Here's the problem, old girl. How do you follow the footsteps of keeping a character alive after the author who created the character has check out? Left for the Big One In The Sky. You know . . . keeled over and Bought The Farm.
Huh. See the predicament?
The creator is dead. But the character is, like a Frankenstein, demanding to live on. A monster has been created who refuses to fade into the sunset. So someone still breathing has to be found to follow the master's footsteps and keep the monster at bay.
This is the scenario for the continuation of the Jason Bourne series.
Robert Ludlum, that prolific writer to action-adventure-conspiracy novels, created Jason Bourne. And the character became an instant hit. Maybe a gazillion books were sold featuring Bourne--and then, by god!--the movies came out.
And a legend was created.
Don't count me as a cynic in this discussion. I admit it freely; I am a died-in-the-wool fan of Jason Bourne. Slap his name somewhere on a book cover and the odds are I'm going to buy the damn thing and read it. And keep it in my library. For me, Jason Bourne makes James Bone look like an over-sexed choir boy. Put the two in the same room and force them to fight--and I suspect Bourne will walk out of the room bloodied, but the only one capable of walking and still in one piece.
But the question remains. When the creator dies, who takes over? And how does the character change in style and context when the new writer spins his web of intrigues and lies? Ah . . . that problem!
This has happened to both Bourne and Bond. Robert Ludlum, the creator of Bourne, dies and Eric Van Lustbader takes over. Ian Fleming, the creator of Bond, dies--and a plethora of authors step in and fill the void over the years. I will step out on a shaky limb here and make the categorical statement that Lustbader's version of Jason Bourne is pretty damn close to the real-deal. Those who have tried to capture Fleming's magic he created in James Bond haven't faired so well.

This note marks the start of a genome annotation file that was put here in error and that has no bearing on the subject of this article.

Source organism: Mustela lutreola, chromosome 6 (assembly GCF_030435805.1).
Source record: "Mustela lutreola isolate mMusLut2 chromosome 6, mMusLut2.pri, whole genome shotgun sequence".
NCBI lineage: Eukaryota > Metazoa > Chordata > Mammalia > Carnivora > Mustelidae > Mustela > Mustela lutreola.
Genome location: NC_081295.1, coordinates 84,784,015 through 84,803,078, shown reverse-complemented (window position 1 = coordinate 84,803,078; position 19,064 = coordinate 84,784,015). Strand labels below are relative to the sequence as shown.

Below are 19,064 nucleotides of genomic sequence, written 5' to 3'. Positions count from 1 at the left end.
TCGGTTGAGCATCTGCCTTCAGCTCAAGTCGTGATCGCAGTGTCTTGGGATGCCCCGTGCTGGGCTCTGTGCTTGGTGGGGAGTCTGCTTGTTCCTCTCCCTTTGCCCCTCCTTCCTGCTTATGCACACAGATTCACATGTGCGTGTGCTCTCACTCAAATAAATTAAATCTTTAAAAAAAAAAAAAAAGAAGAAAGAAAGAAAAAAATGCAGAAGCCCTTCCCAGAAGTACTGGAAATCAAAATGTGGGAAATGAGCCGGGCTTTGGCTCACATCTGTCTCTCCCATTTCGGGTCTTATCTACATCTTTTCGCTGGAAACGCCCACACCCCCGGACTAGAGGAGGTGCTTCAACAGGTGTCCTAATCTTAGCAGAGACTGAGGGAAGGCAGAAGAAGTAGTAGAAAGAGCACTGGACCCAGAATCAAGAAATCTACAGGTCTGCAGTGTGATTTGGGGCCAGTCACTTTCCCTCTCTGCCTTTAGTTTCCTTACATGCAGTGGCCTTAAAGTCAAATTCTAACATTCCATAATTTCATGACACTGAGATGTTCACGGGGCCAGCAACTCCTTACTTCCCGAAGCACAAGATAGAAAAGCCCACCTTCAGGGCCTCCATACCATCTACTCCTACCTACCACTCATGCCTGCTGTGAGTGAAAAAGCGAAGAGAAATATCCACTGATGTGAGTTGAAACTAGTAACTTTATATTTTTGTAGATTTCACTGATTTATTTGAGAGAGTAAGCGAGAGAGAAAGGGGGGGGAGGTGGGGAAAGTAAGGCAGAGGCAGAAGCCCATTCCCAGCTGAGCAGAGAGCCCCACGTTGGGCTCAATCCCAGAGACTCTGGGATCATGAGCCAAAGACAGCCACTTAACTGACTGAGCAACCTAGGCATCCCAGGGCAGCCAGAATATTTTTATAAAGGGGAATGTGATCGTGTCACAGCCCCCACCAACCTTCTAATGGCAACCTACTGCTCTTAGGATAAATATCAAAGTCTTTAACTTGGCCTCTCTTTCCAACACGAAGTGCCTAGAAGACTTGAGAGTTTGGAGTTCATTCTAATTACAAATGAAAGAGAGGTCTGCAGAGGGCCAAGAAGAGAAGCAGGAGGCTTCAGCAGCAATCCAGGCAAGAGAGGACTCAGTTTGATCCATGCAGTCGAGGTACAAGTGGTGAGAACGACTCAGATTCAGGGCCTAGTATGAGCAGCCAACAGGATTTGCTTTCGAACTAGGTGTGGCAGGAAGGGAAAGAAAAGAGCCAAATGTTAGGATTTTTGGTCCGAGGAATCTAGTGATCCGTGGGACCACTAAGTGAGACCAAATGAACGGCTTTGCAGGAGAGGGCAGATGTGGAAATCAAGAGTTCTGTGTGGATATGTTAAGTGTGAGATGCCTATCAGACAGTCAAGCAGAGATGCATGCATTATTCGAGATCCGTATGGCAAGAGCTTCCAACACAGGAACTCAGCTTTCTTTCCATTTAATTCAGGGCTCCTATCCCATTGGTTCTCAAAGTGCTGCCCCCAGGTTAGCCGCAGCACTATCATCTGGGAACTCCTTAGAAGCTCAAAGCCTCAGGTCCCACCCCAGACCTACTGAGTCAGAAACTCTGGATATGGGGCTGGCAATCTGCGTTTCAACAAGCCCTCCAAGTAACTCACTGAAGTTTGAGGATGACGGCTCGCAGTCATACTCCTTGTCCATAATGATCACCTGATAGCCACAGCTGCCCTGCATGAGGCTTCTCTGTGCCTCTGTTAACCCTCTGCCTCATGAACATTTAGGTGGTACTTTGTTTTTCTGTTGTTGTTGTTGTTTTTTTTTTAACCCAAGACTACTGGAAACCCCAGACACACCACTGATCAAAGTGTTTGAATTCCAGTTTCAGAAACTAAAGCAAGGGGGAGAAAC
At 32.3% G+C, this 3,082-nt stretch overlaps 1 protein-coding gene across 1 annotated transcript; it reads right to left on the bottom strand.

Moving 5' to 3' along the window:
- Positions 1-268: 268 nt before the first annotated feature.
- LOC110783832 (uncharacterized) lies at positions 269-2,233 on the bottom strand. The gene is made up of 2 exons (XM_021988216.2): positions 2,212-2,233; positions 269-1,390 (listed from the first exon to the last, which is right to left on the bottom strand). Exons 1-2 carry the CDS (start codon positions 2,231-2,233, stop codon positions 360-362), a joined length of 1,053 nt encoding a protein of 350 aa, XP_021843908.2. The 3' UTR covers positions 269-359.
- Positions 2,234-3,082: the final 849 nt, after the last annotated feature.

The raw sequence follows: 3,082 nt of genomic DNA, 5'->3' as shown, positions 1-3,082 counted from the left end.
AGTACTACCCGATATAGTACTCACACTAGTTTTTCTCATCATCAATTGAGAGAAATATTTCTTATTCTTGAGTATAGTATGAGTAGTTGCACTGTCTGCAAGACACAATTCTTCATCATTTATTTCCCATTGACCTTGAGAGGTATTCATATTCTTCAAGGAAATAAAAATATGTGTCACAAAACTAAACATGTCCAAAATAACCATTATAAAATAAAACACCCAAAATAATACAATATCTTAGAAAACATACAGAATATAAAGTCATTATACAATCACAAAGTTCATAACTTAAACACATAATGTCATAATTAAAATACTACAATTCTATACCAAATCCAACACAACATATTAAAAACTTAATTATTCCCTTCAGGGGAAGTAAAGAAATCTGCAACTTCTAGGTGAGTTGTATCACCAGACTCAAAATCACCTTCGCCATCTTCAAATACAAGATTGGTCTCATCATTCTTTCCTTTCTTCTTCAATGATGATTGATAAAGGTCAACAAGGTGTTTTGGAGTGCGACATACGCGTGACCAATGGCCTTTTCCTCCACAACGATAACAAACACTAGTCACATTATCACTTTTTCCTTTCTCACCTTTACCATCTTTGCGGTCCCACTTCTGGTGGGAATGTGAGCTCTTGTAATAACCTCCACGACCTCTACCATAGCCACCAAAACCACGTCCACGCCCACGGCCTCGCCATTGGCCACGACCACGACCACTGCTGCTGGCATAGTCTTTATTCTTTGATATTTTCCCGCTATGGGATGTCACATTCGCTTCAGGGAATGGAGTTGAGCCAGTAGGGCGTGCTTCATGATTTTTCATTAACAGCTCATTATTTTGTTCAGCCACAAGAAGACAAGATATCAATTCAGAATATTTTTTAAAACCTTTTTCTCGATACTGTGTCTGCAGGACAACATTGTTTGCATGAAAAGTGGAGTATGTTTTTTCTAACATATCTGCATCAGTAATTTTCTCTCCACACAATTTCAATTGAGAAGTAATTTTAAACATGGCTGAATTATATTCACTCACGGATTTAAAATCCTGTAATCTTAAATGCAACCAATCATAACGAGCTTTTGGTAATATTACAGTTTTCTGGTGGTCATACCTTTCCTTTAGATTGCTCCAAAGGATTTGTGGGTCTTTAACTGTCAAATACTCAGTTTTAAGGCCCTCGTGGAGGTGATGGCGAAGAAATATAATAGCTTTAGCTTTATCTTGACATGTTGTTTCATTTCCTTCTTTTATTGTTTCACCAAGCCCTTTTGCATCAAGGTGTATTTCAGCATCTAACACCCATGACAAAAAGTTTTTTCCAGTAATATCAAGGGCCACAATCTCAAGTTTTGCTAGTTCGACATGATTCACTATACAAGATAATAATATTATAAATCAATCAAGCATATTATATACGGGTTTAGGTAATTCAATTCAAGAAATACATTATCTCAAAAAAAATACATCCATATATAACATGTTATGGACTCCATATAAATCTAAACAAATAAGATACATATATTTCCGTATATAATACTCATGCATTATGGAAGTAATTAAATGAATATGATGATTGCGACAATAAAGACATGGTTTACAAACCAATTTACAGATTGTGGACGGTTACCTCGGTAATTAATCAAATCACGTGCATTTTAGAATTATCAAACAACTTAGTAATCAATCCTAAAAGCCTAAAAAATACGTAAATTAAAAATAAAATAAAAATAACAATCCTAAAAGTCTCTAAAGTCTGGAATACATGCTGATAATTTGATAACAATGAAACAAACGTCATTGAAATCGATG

But Lustbader's version of Bourne, or the style and pacing of his novels in mimicking Ludlum, isn't quite as satisfying to read. He comes close in a few of the ersatz Bourne novels (I think he's written four or five Bourne novels by now). But several miss the mark.
Maybe that's to be expected. One can hope our favorite fictional character will remain the same (or--Christ!--maybe even improve and become more three-dimensional!) but we really shouldn't expect it. We have to accept the reality that the magic probably is gone from the original creation. The only question remaining is; is the current offering of our favorite close enough, and interesting enough, to remain a fan?
That's a decision each of us has to make.
I've made mine. Yeah, (sighing) I'll stick with Lustbader's Bourne. He's still better than a wimpy Bond any day.